A consolidated remediation verification report (RVR) for most sites associated with thermal treatment of PCB-contaminated soil and concrete is being developed. The report consolidates information from seven previously prepared RVRs, resulting in time and cost savings to the Navy.
The Barbers Point thermal treatment project combined treatment of soil from more than 80 sites at 14 different installations as part of the delineation, excavation, and treatment process. Conceptual site models (CSMs) were developed with varying degrees of complexity for most sites.
As part of the high-resolution approach implemented at the Site, uncertainty was managed by using a grid sampling system and systematic step out sampling for horizontal and vertical contaminant delineation. Three day turn around fixed-base laboratory analysis for PCBs was also used for near real-time results to manage decision uncertainty.
Project decision logic was relatively simple: if quick turnaround time analytical results indicated PCB concentrations above the 1 ppm action level, then excavation and step-out sampling continued. If results indicated total PCB concentrations below 1 ppm, then excavation was stopped horizontally or vertically depending on the location of the sample in relation to the existing contamination.
Project goals were achieved through systematic planning and stakeholder consensus. Early and continuous communication with HDOH and EPA was necessary to obtain approval on consolidation of soils for treatment and to ensure the on-site treatment unit met all regulatory requirements. The Navy maintained essential lines of communication with the community because the excavation and treatment projects affected four different Restoration Advisory Board (RAB) communities. The project was presented to the RABs during all stages of the project from identification of the proposed alternative to the fieldwork.
Site visits to the treatment unit by RAB members and other interest groups such as the Resident Officer in Charge of Construction, Navy technical and project management personnel, and Region environmental, compliance, and safety personnel, were helpful in communicating the Navy's commitment to cleanup.
Coordination of the funding of the project from various sites and various risk rankings, along with meeting or readjusting award dates due to technical and contractual issues was necessary. Continuous discussions and meetings were held with regulators to ensure compliance with regulatory requirements and regulatory approval prior to mobilization of the low temperature thermal desorption (LTTD) treatment unit.
Systematic planning also was used to address transportation manifesting issues prior to transport of the soils from the various sites to the "on-site" treatment unit located at Barbers Point.
A small business company received the competitively bid FRAC from NAVFAC Pacific. The FRAC was committed to using local small businesses in its subcontracting plan which included waste transportation and disposal, fuel sources, backfill and topsoil transportation, utility location, equipment transportation, and hydroseeding and landscaping services.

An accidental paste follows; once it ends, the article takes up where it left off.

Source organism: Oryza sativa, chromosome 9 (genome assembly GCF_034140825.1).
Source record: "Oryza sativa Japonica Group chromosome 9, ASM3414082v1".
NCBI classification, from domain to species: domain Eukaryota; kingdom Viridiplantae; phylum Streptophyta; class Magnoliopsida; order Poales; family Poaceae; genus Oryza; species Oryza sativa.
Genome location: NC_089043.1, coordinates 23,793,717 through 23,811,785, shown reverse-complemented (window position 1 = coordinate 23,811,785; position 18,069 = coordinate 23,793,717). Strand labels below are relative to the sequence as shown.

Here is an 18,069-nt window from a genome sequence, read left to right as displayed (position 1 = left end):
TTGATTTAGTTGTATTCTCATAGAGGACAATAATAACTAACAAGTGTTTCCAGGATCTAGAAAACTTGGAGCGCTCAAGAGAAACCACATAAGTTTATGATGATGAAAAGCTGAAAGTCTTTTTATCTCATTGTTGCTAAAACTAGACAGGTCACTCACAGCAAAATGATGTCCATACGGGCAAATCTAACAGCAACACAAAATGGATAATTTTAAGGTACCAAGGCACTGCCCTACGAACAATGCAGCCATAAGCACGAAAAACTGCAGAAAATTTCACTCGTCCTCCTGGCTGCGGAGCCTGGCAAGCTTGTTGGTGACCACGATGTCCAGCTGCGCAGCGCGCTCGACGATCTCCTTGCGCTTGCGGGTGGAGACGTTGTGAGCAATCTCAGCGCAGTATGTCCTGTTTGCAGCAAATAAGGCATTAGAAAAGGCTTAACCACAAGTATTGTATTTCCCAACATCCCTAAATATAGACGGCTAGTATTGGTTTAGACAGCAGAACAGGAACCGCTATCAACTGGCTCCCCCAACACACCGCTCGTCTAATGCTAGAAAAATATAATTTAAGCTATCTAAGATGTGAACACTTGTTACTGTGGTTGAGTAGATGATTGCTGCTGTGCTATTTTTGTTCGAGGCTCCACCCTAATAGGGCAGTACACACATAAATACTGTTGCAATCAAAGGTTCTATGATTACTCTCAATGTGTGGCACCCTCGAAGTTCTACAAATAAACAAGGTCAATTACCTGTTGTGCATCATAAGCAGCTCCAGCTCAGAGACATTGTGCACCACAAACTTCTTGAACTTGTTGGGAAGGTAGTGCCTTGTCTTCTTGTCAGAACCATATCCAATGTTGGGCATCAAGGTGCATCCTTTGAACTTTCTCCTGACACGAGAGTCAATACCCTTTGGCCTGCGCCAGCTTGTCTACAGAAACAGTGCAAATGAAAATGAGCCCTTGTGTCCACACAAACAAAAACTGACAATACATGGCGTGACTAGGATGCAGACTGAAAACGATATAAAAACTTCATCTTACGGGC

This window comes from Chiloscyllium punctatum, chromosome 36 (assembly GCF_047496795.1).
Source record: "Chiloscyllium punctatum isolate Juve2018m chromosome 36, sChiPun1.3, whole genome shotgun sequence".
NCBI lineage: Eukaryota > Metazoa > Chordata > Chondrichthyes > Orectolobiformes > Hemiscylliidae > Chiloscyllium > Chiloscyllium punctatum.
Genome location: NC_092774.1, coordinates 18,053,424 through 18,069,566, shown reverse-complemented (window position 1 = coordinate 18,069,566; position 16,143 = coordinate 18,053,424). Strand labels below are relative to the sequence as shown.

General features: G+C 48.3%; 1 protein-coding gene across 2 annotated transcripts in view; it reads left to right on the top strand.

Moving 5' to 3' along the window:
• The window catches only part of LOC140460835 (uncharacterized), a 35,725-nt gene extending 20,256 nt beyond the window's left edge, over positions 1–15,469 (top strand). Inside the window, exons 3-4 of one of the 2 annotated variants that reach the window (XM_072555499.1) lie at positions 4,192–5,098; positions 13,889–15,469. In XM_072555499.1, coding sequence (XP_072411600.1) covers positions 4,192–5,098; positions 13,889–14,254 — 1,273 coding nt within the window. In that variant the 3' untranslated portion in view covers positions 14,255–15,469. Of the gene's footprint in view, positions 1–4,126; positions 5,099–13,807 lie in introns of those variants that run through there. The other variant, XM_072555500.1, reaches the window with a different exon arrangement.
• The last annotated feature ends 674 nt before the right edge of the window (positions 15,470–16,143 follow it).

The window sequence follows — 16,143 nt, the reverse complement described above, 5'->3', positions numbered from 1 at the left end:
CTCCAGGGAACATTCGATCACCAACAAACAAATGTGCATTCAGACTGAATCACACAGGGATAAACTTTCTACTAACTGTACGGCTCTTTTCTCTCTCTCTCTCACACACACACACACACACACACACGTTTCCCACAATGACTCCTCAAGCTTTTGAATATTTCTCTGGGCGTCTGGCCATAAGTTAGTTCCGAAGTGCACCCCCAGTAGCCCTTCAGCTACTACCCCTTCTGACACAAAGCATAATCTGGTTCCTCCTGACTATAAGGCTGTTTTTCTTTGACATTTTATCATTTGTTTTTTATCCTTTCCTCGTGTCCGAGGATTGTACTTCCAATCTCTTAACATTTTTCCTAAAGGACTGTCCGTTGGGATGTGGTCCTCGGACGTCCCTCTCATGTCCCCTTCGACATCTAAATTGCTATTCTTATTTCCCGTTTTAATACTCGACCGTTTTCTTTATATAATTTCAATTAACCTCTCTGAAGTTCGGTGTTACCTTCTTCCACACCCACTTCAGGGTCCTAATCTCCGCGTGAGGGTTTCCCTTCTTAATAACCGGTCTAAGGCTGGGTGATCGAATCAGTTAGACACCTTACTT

Investigations at the sites were developed based on previous analytical results; with simple CSMs developed for each location. Based on the historical analytical results, additional soil samples were collected using direct-push technology to define the lateral and vertical extent of contamination. These additional soil samples were collected using a high-resolution step-out methodology from locations where PCB concentrations exceeded the cleanup goal of 1 ppm. This methodology involved stepping out at 5- to 10-foot lateral intervals from the initial contaminated area and collecting additional samples. In addition, samples were collected at 2-foot vertical intervals to depths of 6 feet below ground surface (bgs) at each lateral step-out location.
The first lateral and vertical samples were analyzed at the fixed-base laboratory and results were provided within three days. If concentrations exceeded the clean up goal, the next lateral and vertical samples were analyzed by the laboratory. The DWS continued in this manner until the vertical and horizontal contamination above 1 ppm was delineated.
Dynamic strategies also were used to address unforeseen site-specific operation issues regarding various aspects of the treatment system and different site and weather conditions.
Additional step out sampling protocols were outlined in the decision logic to focus additional sampling in areas where PCB concentrations exceeded 1 ppm.
Analyses for PCBs were performed using off-site laboratory method SW-846 8082. Results for critical samples were provided in less than three days. Data was managed in near real time using fast turnaround laboratory data to drive sampling and excavation activities.
Careful monitoring of dust emissions was required to ensure minimization of inhalation issues. The placement of fixed monitoring stations assisted in proving compliance during some high wind instances.
TQRS not prepared
Data quality reviews included validation of fixed laboratory data using the National Functional Guidelines
Decision support tools were not used during this project. Data management consisted of receiving electronic deliverables in Excel format from the off site analytical laboratory. Sampling locations and analytical results were entered into an Oracle database following Navy protocol.
|Department of the Navy. 2001. Basis of Design for Thermal Desorption Treatment Site, Former Naval Air Station Barbers Point, Oahu, Hawaii. Prepared by Earth Tech, Inc. and Tetra Tech EM Inc. August. (279 KB)|
|Department of the Navy. 2001. Removal Action Design Support and Confirmation Sampling, Oahu, Hawaii. Prepared by Earth Tech, Inc. and Tetra Tech EM Inc. December. (12.5 MB)|
|Department of the Navy. 2003. Final Design Documents Thermal Desorption Treatment of PCB-Contaminated Soil, Former Naval Air Station Barbers Point, Oahu, Hawaii. Prepared by Earth Tech, Inc. and Tetra Tech EM Inc. November. (2.2 MB)|
|Department of the Navy. 2003. Removal Action Design Support and Confirmation Sampling - Group C Sites, Oahu, Hawaii. Prepared by Earth Tech, Inc. and Tetra Tech EM Inc. February. (26.4 MB)|
|Department of the Navy. 2003. Thermal Desorption Treatment of PCB-Contaminated Soil, Former Naval Air Station Barbers Point, Oahu, Hawaii. Prepared by Earth Tech, Inc. and Tetra Tech EM Inc. January. (15.5 MB)|
|Janice Fukumoto, NAVFAC, Pacific Division. Consolidated PCB Thermal Treatment Project, Various Locations, Oahu, Hawaii. Installation Restoration Conference. November 2004. (9.9 KB)|
|Naval Facilities Engineering Command, Pacific. Chief of Naval Operations Environmental Award for FY04, Environmental Restoration - Installation Navy Region Hawaii, Oahu. (1.14 MB)|
To update this profile, contact Cheryl T. Johnson at Johnson.Cheryl@epa.gov or (703) 603-9045.